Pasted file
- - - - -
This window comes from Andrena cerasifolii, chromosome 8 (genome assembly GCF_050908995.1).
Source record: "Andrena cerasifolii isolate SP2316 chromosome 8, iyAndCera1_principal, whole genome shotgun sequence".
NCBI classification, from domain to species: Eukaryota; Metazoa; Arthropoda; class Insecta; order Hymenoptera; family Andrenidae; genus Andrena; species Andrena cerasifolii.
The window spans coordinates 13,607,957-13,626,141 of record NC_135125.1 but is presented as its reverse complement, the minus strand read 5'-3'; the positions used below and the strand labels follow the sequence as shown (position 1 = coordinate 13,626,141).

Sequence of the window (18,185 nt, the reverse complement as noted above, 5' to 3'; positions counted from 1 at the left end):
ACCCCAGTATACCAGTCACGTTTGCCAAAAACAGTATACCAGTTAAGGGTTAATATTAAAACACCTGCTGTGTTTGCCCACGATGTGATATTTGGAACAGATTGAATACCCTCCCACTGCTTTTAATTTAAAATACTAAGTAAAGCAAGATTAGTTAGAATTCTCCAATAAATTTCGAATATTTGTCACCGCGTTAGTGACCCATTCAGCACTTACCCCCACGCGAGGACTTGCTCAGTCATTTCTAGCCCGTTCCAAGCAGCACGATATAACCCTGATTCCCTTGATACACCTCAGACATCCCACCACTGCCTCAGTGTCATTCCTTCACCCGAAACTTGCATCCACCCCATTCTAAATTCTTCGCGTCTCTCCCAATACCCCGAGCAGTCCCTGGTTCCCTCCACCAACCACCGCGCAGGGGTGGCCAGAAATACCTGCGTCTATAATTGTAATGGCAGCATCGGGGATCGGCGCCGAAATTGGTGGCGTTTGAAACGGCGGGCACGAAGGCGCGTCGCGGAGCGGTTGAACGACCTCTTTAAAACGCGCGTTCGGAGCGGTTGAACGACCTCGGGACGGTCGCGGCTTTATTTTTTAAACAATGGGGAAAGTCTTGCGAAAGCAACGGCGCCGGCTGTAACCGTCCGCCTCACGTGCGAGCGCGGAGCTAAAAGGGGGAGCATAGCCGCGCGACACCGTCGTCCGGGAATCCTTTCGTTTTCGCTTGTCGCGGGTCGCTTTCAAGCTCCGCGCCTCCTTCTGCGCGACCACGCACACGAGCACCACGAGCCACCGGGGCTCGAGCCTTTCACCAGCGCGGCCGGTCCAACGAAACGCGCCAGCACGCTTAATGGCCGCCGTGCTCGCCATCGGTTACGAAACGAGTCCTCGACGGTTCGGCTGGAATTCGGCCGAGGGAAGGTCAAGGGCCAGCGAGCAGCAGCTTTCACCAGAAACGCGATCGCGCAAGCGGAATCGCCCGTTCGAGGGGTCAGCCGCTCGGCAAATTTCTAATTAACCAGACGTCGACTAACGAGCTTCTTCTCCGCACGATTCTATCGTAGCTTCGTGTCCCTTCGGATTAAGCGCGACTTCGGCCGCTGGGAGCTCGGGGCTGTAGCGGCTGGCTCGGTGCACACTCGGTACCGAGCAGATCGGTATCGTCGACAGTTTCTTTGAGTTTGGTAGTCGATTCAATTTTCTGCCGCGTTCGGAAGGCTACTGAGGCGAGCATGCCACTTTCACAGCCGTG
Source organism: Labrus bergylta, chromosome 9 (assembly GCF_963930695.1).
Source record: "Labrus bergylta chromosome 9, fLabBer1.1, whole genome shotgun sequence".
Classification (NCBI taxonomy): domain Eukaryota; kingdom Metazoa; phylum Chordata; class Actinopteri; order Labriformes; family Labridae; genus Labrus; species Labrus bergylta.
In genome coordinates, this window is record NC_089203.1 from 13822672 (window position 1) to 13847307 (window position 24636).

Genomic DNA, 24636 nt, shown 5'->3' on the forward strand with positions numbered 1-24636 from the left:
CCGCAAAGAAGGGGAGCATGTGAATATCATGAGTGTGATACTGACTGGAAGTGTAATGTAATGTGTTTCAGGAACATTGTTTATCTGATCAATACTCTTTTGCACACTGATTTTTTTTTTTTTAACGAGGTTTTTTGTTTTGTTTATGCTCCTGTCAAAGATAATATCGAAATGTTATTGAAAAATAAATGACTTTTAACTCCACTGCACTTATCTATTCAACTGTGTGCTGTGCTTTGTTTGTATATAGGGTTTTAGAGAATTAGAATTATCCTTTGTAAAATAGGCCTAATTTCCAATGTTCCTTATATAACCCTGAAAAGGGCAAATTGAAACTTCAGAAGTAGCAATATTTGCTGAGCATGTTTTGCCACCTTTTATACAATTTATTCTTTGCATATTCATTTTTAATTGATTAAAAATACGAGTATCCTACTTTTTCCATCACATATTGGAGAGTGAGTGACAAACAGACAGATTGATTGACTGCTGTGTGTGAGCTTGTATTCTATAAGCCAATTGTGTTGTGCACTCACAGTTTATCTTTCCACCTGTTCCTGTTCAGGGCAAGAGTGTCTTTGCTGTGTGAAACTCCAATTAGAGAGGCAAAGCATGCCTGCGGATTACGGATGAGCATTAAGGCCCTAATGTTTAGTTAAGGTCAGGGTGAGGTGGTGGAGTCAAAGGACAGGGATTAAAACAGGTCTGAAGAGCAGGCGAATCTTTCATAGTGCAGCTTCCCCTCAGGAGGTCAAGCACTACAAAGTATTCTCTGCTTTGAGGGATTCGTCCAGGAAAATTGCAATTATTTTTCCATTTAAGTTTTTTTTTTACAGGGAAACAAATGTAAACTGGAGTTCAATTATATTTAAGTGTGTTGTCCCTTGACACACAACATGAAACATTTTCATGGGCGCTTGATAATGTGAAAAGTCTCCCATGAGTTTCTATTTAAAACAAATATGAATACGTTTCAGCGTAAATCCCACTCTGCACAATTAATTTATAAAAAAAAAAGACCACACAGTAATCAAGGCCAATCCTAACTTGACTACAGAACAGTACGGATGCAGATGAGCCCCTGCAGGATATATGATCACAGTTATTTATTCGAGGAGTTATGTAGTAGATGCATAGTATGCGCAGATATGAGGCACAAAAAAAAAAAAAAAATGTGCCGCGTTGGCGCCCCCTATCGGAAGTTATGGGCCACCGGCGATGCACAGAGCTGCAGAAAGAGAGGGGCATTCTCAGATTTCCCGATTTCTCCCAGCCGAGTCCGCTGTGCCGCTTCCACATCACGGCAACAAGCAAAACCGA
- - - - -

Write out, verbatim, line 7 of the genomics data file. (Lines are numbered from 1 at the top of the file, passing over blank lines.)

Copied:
Source organism: Labrus bergylta, chromosome 9 (assembly GCF_963930695.1).